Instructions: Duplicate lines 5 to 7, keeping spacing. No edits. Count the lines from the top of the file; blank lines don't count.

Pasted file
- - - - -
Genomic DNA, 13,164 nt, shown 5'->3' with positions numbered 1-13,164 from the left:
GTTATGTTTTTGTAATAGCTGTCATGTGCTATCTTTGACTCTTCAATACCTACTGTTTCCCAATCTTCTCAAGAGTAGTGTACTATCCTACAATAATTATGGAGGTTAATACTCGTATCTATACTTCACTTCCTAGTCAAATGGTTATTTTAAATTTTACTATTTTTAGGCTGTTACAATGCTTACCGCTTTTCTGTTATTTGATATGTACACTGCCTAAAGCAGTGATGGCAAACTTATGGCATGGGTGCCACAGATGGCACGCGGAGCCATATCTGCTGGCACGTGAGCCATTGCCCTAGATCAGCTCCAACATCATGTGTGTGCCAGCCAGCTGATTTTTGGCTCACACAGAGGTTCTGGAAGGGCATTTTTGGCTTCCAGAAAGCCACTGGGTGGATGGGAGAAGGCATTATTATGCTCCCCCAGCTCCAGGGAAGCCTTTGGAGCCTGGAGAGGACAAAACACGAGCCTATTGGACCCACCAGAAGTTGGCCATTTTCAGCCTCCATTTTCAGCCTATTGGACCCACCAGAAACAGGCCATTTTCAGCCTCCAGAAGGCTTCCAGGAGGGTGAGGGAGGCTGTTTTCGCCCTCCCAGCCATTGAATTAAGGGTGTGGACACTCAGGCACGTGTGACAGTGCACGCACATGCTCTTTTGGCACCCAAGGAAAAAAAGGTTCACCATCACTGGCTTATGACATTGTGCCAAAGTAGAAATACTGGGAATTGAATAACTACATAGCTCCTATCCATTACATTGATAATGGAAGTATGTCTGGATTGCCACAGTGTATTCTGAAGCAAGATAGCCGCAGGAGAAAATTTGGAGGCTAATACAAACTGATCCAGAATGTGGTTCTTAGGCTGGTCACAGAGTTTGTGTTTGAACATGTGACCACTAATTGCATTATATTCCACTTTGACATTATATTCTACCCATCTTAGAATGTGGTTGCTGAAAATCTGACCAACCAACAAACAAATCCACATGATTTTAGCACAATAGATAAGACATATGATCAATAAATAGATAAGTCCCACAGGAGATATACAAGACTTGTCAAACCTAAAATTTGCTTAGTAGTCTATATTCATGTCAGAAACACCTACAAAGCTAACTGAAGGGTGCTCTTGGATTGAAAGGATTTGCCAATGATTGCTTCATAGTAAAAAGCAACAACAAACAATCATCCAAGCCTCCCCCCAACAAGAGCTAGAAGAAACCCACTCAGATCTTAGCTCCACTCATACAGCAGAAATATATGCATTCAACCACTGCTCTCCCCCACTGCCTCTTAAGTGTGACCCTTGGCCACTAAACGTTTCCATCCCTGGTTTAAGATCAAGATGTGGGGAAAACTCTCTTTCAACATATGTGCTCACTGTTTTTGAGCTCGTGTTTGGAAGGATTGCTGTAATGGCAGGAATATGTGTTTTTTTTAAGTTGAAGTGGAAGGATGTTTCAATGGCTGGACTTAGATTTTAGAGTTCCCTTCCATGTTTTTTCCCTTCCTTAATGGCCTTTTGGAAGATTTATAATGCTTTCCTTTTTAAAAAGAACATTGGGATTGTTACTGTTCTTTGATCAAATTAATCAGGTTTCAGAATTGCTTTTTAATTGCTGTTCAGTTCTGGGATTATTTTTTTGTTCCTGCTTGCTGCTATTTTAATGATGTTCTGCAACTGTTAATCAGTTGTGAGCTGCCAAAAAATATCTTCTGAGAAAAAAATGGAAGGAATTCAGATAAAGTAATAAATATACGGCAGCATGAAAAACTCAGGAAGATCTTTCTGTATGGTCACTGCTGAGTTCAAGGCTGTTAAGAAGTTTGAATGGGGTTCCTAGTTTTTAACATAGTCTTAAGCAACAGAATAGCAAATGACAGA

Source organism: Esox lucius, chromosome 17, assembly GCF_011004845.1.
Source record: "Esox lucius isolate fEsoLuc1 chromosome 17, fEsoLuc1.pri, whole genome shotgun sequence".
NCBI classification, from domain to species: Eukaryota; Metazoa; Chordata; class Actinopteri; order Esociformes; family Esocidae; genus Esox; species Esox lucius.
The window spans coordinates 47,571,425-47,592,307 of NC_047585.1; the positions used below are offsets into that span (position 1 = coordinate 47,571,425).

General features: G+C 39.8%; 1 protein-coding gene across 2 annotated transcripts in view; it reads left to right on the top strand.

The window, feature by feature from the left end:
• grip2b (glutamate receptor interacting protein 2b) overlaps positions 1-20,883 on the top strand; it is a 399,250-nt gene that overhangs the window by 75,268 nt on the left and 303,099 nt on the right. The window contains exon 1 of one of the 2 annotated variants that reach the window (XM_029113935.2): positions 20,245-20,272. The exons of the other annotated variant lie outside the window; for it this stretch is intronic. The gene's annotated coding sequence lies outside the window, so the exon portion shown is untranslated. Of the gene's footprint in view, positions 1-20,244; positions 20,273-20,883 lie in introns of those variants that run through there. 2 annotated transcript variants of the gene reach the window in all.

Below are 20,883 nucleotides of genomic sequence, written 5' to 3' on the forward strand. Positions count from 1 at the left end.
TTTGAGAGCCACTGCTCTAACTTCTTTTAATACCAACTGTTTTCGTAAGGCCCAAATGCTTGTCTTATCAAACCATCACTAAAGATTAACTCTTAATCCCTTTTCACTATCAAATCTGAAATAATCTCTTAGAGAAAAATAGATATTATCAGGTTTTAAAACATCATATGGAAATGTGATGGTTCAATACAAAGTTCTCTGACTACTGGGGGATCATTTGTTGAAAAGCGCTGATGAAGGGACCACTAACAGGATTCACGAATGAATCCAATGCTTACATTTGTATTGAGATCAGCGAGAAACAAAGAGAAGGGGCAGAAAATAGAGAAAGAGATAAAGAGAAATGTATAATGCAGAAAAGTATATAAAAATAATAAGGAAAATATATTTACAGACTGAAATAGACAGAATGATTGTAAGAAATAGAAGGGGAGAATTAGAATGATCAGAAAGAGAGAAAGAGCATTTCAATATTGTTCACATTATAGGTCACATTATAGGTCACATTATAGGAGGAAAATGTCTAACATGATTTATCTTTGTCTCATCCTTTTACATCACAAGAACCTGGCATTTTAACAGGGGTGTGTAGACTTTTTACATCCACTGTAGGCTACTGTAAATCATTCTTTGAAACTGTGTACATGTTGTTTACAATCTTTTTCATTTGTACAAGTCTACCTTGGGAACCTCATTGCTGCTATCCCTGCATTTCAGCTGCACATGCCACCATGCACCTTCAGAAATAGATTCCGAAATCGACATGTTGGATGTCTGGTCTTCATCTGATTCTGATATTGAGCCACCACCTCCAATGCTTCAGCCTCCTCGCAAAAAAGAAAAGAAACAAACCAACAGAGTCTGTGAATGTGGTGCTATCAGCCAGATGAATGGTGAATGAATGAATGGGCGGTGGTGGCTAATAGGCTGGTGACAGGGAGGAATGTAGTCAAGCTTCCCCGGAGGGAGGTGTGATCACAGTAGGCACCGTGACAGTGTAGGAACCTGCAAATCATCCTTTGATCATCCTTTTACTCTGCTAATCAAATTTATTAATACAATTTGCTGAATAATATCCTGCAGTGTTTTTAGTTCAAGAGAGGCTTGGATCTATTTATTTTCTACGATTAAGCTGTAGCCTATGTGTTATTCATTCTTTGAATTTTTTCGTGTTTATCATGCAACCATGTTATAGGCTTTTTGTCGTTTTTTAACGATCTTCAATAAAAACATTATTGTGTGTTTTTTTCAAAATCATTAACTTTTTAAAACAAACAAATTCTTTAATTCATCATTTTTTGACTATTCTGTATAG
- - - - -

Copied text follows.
NCBI classification, from domain to species: Eukaryota; Metazoa; Chordata; class Actinopteri; order Esociformes; family Esocidae; genus Esox; species Esox lucius.
The window spans coordinates 47,571,425-47,592,307 of NC_047585.1; the positions used below are offsets into that span (position 1 = coordinate 47,571,425).

General features: G+C 39.8%; 1 protein-coding gene across 2 annotated transcripts in view; it reads left to right on the top strand.